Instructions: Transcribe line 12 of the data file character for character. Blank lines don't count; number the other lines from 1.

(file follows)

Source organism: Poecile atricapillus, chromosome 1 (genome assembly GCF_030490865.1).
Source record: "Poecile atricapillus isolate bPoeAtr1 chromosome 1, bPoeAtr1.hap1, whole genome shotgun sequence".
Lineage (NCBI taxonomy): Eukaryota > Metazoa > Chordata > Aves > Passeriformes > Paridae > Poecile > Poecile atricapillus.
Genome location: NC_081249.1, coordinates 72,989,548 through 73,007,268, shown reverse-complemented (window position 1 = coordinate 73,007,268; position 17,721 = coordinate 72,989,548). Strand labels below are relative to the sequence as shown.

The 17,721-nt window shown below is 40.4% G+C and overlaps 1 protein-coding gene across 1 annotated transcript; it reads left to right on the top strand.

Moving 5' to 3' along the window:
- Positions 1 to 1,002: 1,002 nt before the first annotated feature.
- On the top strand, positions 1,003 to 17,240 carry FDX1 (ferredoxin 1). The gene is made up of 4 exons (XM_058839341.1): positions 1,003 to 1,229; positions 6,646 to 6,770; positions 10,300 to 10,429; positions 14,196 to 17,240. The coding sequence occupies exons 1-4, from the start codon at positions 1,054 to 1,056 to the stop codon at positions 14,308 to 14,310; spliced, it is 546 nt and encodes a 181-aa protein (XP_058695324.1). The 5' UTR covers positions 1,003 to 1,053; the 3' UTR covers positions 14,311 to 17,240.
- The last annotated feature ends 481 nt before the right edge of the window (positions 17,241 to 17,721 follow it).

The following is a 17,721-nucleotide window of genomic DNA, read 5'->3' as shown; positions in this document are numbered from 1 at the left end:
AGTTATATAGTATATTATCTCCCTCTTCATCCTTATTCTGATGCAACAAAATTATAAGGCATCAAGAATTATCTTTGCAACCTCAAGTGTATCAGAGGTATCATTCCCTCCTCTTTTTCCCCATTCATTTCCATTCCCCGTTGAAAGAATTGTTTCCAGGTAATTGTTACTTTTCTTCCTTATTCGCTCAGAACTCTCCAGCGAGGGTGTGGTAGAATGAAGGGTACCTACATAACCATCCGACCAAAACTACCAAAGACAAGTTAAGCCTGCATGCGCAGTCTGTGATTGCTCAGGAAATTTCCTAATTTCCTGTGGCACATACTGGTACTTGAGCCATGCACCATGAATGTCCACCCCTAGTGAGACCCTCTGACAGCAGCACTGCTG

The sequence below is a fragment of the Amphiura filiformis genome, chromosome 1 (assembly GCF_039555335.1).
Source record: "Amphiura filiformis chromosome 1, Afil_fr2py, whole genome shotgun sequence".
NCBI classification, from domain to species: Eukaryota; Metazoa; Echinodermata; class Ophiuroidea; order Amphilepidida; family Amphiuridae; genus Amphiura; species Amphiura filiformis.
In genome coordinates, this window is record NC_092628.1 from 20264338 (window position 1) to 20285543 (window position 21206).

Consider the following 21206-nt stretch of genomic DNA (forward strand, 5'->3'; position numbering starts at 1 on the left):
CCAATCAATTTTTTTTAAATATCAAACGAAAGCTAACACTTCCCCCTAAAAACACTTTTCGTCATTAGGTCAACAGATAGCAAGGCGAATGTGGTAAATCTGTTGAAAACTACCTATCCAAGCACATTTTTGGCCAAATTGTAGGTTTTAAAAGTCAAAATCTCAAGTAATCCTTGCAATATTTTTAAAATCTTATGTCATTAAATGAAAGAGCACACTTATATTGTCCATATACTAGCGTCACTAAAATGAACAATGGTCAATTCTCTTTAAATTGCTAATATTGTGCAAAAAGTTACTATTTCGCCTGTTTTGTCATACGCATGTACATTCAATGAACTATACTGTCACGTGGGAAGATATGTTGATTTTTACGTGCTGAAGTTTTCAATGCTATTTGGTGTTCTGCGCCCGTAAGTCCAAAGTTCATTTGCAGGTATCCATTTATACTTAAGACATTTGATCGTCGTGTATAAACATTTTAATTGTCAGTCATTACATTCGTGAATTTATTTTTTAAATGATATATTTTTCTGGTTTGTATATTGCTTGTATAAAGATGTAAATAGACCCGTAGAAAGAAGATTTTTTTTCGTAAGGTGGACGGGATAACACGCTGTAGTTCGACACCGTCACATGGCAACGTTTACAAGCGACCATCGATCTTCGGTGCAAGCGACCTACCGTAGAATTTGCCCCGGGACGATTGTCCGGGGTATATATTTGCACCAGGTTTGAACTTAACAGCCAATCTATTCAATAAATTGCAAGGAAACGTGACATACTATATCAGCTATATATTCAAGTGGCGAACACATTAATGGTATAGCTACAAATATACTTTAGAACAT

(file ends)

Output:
The sequence below is a fragment of the Amphiura filiformis genome, chromosome 1 (assembly GCF_039555335.1).